Personal, Social, Health & Citizenship Education
“The behaviour and safety of pupils are outstanding.” - Ofsted
At Aston Fields Middle School, we believe that a balanced PSHCE curriculum makes a major contribution to a range of statutory responsibilities. Whilst the curriculum itself is non-statutory, our ‘outstanding’ provision ensures:
- Clear consideration of the personal and economic well-being of the young people within our community
- Highly commended provision of ‘Sex and Relationships’ education
- Development of the spiritual, moral, cultural, mental and physical development of pupils
- Preparation for opportunities, responsibilities and experiences in later life
In our June 2014 Ofsted inspection it was quoted that “The behaviour and safety of pupils are outstanding.”
During the ‘full inspection’ process, inspectors are required to investigate how pupils are learning to develop and apply an understanding of right and wrong; for example, by their attitudes to, and use of, racist, disability or homophobic language in and around school.
Safety and safeguarding are a priority for the Department of Education, Local Authorities and Ofsted. There is a clear understanding, from all parties, that there is a definite link between an outstanding PSHCE curriculum and an ‘outstanding’ school.
Aston Fields Middle School is an ‘outstanding’ school in all aspects of educational provision.
What makes PSHCE ‘outstanding’?
- PSHCE is a priority to the headteacher and at the heart of the school’s work
- Teachers are well trained
- The curriculum is regularly reviewed to ensure topics studied meet the needs of pupils, parents and carers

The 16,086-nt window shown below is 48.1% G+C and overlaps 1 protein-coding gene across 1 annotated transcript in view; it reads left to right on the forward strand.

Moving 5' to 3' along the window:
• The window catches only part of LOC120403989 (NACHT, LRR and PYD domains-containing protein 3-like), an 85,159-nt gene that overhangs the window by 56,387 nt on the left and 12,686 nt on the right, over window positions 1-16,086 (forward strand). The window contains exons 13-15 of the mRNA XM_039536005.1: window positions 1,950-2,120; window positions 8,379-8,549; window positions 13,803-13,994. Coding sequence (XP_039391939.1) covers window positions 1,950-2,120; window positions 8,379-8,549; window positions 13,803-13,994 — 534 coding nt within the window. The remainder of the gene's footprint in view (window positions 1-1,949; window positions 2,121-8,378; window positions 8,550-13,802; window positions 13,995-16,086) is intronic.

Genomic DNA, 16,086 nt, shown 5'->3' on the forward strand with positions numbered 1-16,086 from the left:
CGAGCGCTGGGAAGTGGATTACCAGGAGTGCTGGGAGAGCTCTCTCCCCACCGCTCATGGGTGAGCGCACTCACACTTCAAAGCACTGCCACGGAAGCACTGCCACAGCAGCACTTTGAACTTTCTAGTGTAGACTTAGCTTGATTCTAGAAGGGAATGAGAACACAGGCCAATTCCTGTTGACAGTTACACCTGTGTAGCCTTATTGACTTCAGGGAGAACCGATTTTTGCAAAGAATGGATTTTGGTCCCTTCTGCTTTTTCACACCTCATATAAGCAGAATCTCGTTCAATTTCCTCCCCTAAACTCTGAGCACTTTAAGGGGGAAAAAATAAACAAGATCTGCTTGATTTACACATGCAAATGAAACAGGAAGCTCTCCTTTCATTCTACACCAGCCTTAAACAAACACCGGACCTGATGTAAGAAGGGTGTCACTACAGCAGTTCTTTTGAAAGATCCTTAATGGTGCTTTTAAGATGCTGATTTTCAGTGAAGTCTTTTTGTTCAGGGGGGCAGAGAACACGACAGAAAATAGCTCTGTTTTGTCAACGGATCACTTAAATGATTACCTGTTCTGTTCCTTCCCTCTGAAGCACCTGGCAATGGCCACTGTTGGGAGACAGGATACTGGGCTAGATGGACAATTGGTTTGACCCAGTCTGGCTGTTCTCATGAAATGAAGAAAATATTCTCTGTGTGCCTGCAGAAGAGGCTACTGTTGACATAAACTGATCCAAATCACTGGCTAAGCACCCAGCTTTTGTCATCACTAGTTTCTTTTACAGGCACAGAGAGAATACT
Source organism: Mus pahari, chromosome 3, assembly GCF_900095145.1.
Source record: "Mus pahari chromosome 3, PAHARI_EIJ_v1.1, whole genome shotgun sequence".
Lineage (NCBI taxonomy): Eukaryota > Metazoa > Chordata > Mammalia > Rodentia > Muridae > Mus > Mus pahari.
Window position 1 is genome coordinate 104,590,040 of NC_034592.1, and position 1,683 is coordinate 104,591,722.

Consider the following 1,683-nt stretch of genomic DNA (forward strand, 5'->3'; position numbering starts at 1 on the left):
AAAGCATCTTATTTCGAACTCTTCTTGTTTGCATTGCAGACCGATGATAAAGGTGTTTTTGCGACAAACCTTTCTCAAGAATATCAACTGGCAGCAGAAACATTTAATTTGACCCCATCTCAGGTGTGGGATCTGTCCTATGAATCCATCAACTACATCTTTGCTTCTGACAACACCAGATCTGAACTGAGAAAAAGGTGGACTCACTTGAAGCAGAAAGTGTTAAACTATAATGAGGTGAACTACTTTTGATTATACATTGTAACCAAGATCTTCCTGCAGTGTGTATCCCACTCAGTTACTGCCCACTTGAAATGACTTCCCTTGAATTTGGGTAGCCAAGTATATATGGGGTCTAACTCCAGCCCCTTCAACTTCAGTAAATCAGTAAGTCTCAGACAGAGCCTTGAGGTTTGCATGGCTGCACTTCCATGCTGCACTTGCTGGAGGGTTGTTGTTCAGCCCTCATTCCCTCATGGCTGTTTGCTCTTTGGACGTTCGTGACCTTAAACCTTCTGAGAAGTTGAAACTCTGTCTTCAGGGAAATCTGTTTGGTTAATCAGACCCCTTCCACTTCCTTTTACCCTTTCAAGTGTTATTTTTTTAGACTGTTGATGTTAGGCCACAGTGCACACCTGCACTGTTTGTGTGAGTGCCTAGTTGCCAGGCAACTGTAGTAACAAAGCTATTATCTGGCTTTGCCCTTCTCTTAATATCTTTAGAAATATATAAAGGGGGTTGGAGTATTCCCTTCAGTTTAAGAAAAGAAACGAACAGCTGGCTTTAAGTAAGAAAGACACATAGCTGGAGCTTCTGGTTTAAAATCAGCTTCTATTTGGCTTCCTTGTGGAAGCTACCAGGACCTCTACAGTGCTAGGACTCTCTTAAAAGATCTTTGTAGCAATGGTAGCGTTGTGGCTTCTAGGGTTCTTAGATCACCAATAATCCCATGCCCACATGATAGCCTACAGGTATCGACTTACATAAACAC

- The quality of teaching is regularly observed to ensure the quality of education is outstanding
Curriculum content is County approved. It is well structured but always allows a level of flexibility to deal with key issues as they arise. Topics studied are chosen according to relevant local data as well as pupil voice/need.
At the ‘core’ of our ethos towards PSHCE education is the understanding that:
‘Children with higher levels of emotional, behavioural, social and school well-being on average have higher levels of academic achievement and are more engaged in school, both concurrently and in later years.’
We strive to ensure:
- Pupils demonstrate excellent personal and social skills
- Pupils form open, harmonious and trusting relationships
- Pupils are able to express their feelings and opinions
- Pupils are able to listen well to each other and ask thoughtful questions
- Pupils are able to use sound evidence to justify their own views
- Pupils take pride in their contribution to the school
- Pupils are able to take on various roles and responsibilities
- Pupils are involved in local community issues/ events
- Pupils are able to describe what they have learnt with maturity and enthusiasm
- Pupils are independent learners
Our commitment to our pupils:
- Teachers have excellent subject knowledge and skills
- Teachers use a range of well-chosen and imaginative resources to support learning
- Teachers draw on current regional and national research and statistical data to illustrate and exemplify lesson content
- Teachers have high expectations of their students and build trusting relationships with their pupils
- Teachers put various interventions in place, as and when appropriate, to ensure the needs of all learners are being met.
- Teachers are skilful in teaching sensitive and controversial topics
- Teachers provide a secure learning environment for all pupils
- Teachers use questioning effectively to challenge pupils, deepen thinking and support
- Teachers assess learning rigorously
- Teachers ensure all pupils are aware of how to improve as well as be recognised for their attainment
- Teachers embrace opportunities for pupils to learn from external speakers and organisations
As a school, we will ensure that pupils' needs, interests and aspirations are met.